|Book||Unfair Contract Terms in Australia||21/11/2011||9780455229089||$132.00|
" (A) serious... book which will sit close by for frequent reference...a detailed and analytical (consideration) of the new legislation..This is one of the most succint (yet) comprehensive and analytical books that I have had the pleasure of reviewing...a must have reference book, it will be regularly referred to as a guide to this emerging legislation."
- Law Society Journal of Tasmania, January 2012
This new and timely work provides up-to-date and detailed analysis of the new ‘Unfair Contract Terms Law’ (UCTL) that was introduced as part of the Australian Consumer Law reforms of 2010, and which took effect in each state and territory from 1 January 2011.
The UCTL represents a radical change in consumer protection law and in contract law.
In Unfair Contract Terms in Australia experienced author and senior lecturer Dr Jeannie Paterson explains the operation of the UCTL and considers the implications for standard ‘boilerplate’ terms in consumer contracts. The work also examines the background to the reforms and utilises precedents drawn from similar regimes that have operated in Victoria and the UK.
Unfair Contract Terms in Australia will be highly useful for litigation purposes and compliance work. It will appeal to competition, consumer and commercial solicitors and barristers as well as regulators involved in drafting, reviewing and enforcing standard form consumer contracts.
Traders dealing with consumers will find this work invaluable as they review their contracts to ensure compliance with the legislation.
Unfair Contract Terms in Australia is a vital resource for the adjustment to, and ongoing compliance with, the new law.
- Why regulate Unfair Terms?
- Comparing the regulatory regimes – the UK and Victorian precedents
- Overview of the Australian Consumer Law and UCTL – the constitutional context, transitional arrangements for the UCTL and the approach to enforcement.
- Contracts and terms excluded from review for fairness
- Application of the UCTL
- Identifying and interpreting the terms of a contract subject to review
- The test of an Unfair Term
- Matters relevant in determining whether a term is unfair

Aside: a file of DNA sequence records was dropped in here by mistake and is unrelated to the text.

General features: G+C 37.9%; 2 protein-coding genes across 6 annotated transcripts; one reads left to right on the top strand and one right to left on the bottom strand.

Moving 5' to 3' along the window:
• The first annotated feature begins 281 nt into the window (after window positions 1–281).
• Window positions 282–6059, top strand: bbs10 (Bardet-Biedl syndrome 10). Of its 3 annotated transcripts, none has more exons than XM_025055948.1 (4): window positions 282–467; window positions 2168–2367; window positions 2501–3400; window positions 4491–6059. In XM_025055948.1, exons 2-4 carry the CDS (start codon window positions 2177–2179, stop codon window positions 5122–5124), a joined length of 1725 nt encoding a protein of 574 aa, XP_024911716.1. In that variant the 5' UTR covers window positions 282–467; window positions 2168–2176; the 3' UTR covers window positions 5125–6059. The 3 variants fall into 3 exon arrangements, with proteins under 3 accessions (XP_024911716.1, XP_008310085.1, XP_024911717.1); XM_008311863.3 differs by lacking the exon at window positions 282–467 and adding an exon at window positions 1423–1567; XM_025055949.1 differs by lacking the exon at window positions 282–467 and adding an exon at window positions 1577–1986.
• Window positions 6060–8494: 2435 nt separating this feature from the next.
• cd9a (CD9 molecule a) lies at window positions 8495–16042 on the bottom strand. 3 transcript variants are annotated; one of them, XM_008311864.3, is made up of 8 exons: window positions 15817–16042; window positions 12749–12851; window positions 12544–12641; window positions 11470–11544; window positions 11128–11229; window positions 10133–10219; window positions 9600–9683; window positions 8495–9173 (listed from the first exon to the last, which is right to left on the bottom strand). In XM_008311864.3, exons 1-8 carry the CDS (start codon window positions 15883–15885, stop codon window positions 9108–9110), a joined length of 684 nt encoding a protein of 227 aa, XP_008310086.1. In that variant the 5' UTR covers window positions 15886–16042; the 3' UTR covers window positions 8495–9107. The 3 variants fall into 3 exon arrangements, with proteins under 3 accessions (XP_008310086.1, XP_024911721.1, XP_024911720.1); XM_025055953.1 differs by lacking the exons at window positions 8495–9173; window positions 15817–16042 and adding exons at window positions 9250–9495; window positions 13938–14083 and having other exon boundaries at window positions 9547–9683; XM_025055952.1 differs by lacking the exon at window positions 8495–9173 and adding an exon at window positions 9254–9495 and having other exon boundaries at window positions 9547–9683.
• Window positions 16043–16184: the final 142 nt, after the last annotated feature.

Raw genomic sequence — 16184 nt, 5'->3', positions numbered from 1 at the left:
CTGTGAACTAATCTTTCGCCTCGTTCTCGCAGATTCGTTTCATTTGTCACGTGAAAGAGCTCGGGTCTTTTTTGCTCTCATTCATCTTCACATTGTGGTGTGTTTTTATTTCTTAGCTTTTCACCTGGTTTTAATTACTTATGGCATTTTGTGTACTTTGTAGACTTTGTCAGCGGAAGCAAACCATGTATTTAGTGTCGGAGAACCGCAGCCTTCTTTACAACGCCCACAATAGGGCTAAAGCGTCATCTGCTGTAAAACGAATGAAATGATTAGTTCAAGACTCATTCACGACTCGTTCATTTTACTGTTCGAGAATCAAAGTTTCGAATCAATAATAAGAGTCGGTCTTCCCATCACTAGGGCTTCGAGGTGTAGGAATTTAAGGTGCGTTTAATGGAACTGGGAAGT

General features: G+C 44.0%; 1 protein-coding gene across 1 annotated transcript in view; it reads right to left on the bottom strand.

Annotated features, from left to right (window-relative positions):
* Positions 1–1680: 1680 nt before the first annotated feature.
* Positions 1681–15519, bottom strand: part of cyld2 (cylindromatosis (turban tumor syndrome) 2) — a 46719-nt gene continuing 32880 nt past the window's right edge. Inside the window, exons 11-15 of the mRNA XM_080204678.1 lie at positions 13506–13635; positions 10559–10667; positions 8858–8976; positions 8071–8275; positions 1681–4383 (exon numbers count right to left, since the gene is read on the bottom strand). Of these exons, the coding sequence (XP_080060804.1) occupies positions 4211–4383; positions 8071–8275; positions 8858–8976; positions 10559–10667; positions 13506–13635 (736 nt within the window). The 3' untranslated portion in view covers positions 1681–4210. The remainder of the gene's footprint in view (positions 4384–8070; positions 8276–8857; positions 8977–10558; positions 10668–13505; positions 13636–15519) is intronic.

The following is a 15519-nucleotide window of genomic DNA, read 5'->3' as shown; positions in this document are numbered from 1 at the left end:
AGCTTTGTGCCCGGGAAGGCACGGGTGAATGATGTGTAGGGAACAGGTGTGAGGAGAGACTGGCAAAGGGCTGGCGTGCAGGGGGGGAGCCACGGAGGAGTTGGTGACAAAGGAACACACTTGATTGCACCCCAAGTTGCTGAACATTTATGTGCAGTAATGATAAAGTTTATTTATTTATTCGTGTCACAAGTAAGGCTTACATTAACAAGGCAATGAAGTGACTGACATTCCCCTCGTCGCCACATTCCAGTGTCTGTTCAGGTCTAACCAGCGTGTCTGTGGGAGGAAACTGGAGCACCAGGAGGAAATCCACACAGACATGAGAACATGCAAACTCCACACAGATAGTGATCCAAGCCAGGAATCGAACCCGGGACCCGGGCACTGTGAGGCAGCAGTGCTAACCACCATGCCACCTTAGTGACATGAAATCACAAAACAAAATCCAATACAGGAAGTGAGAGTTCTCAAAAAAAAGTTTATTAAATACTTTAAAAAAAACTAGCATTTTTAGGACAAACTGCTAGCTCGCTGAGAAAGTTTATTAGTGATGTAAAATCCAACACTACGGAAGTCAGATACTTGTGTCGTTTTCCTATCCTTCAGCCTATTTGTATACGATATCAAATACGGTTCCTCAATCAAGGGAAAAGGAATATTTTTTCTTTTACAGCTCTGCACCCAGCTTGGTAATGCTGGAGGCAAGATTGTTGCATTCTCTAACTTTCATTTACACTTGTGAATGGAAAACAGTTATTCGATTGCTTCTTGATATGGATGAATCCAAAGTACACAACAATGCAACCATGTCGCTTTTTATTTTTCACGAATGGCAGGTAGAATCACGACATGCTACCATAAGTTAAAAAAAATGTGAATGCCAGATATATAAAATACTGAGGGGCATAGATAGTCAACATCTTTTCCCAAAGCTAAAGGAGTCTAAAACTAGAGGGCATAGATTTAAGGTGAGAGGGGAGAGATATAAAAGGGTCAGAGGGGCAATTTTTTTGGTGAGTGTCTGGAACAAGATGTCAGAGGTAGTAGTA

- Enforcement, effect and remedies
- Unconscionable conduct and Unfair Terms
- The Consumer Guarantee Law
- The ‘Grey List’ of terms that may be unfair
- Common terms that may be unfair
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From: (2012) 32 Qld Lawyer 165
Reviewed by Eric Halden
In 2008 the Productivity Commission published the Review of Australia’s Consumer Policy Framework and identified several arguments supporting a regime to regulate unfair contract terms. The recommendations of the Commission were ultimately included in the Competition and Consumer Act 2010, particularly Schedule 2, the Australian Consumer Law (the ACL). The ACL is the national generic consumer law and replaces the Trade Practices Act 1974. A major aspect of these wide ranging laws is the introduction of a national law to regulate unfair contracts, specifically unfair contact terms.
This text serves as a thorough and clear introduction to a key component of the ACL, the Unfair Contract Terms Law (UCTL) located in Pt 2-3 of the ACL. Paterson commences with a discussion of how a safety net is required to protect consumers from unfair terms and that the regulation of unfair contract terms can play a role in creating a fairer and more balanced market.
Given that the ACL came into force less than a year prior to the publication of this text, an in depth analysis of the application of the UCTL was obviously impossible to include. In Chapter 3 Paterson provides a comparison of the regulatory regimes found in the United Kingdom and the former Victorian Fair Trading Act 1999 as case law under these regimes is relevant to the application of the UCTL. Although brief, this chapter provides a thorough analysis of how unfair contract terms were dealt with by the Victorian courts and are currently dealt with by the UK courts. This analysis gives the reader an insight as to how the UCTL may ultimately be applied across Australia.
This text then outlines what type of terms and contract are exempt from UCTL review (ch. 4) and then lists the type of contracts to which the UCTL applies (ch. 5). These chapters are brief and future editions of the text will undoubtedly contain a discussion of case law once matters proceed through the courts. The same applies to chapters six to eight, which provide clear explanations of the mechanics of the UCTL [Identifying and Interpreting Terms Under the UCTL (ch. 6), Test of an Unfair Term (ch. 7), Matters Relevant to Determining if a Term is Unfair (ch. 8)] and will undoubtedly become more in depth as matters are litigated.
Paterson touches on Unconscionable Conduct (obligatory for any contract law text) and Unfair Terms before providing a brief analysis of the Consumer Guarantees Law (CGL). Paterson explains how the CGL complements the UCTL by regulating the substantive content of consumer contracts by setting minimum mandatory standards of quality applying to the supply of goods and services to consumers.
The final two chapters of the text consider the Grey List of Terms That May be Unfair (ch. 12) and Common Terms That May Be Unfair (ch. 13). Both chapters offer considerable analysis of the respective topics and methodically set out how and why such terms may be unfair in a manner which is easy for the reader to consider.
Paterson’s book serves as an excellent introductory text to this particular section of the ACL and how the laws are likely to be applied. One can hope that further editions are to follow in the same vein as this text as Paterson presents the analysis of the legislation in a thorough, yet concise manner that makes for uncomplicated contemplation of an evolving and somewhat daunting area of law.